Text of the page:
Words and books may be ambiguous memorials; but who can misinterpret the visible solidity of bronze and stone? At Frogmore, near Windsor, where her mother was buried, Victoria constructed, at the cost of L200,000, a vast and elaborate mausoleum for herself and her husband. But that was a private and domestic monument, and the Queen desired that wherever her subjects might be gathered together they should be reminded of the Prince. Her desire was gratified; all over the country—at Aberdeen, at Perth, and at Wolverhampton—statues of the Prince were erected; and the Queen, making an exception to her rule of retirement, unveiled them herself. Nor did the capital lag behind. A month after the Prince’s death a meeting was called together at the Mansion House to discuss schemes for honouring his memory. Opinions, however, were divided upon the subject. Was a statue or an institution to be preferred? Meanwhile a subscription was opened; an influential committee was appointed, and the Queen was consulted as to her wishes in the matter. Her Majesty replied that she would prefer a granite obelisk, with sculptures at the base, to an institution. But the committee hesitated: an obelisk, to be worthy of the name, must clearly be a monolith; and where was the quarry in England capable of furnishing a granite block of the required size? It was true that there was granite in Russian Finland; but the committee were advised that it was not adapted to resist exposure to the open air. On the whole, therefore, they suggested that a Memorial Hall should be erected, together with a statue of the Prince. Her Majesty assented; but then another difficulty arose. It was found that not more than L60,000 had been subscribed—a sum insufficient to defray the double expense. The Hall, therefore, was abandoned; a statue alone was to be erected; and certain eminent architects were asked to prepare designs. Eventually the committee had at their disposal a total sum of L120,000, since the public subscribed another L10,000, while L50,000 was voted by Parliament. Some years later a joint stock company was formed and built, as a private speculation, the Albert Hall.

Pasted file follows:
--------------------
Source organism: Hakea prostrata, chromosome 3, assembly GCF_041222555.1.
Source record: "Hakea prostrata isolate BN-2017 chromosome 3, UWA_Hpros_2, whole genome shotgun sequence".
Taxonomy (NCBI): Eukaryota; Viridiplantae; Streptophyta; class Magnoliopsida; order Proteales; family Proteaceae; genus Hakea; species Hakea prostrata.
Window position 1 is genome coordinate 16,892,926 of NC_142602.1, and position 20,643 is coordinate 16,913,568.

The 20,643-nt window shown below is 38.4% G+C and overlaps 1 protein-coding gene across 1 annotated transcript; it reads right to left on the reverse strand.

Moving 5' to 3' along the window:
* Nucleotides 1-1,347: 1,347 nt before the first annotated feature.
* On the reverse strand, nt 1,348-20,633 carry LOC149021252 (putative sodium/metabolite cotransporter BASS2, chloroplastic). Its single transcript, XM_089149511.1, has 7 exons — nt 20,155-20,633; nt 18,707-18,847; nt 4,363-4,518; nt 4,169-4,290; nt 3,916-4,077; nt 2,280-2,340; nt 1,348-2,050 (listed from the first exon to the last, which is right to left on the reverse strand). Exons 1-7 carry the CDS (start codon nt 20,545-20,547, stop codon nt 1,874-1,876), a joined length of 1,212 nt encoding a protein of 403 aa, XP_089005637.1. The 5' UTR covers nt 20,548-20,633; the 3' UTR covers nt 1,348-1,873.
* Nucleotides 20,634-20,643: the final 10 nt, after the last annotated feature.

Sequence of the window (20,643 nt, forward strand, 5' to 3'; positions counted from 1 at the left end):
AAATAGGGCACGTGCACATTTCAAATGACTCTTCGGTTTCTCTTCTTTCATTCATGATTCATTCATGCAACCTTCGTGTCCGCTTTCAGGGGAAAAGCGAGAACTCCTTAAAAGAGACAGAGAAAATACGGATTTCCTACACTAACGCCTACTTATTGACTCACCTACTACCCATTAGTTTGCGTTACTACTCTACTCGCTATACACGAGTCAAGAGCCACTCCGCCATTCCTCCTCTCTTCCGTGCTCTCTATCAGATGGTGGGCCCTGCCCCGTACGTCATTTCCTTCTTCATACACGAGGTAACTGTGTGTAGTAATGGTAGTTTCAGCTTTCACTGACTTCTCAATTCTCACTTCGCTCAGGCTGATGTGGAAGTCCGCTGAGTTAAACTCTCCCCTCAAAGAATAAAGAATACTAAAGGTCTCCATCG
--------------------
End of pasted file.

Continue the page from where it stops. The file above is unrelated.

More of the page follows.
The architect whose design was selected, both by the committee and by the Queen, was Mr. Gilbert Scott, whose industry, conscientiousness, and genuine piety had brought him to the head of his profession. His lifelong zeal for the Gothic style having given him a special prominence, his handiwork was strikingly visible, not only in a multitude of original buildings, but in most of the cathedrals of England. Protests, indeed, were occasionally raised against his renovations; but Mr. Scott replied with such vigour and unction in articles and pamphlets that not a Dean was unconvinced, and he was permitted to continue his labours without interruption. On one occasion, however, his devotion to Gothic had placed him in an unpleasant situation.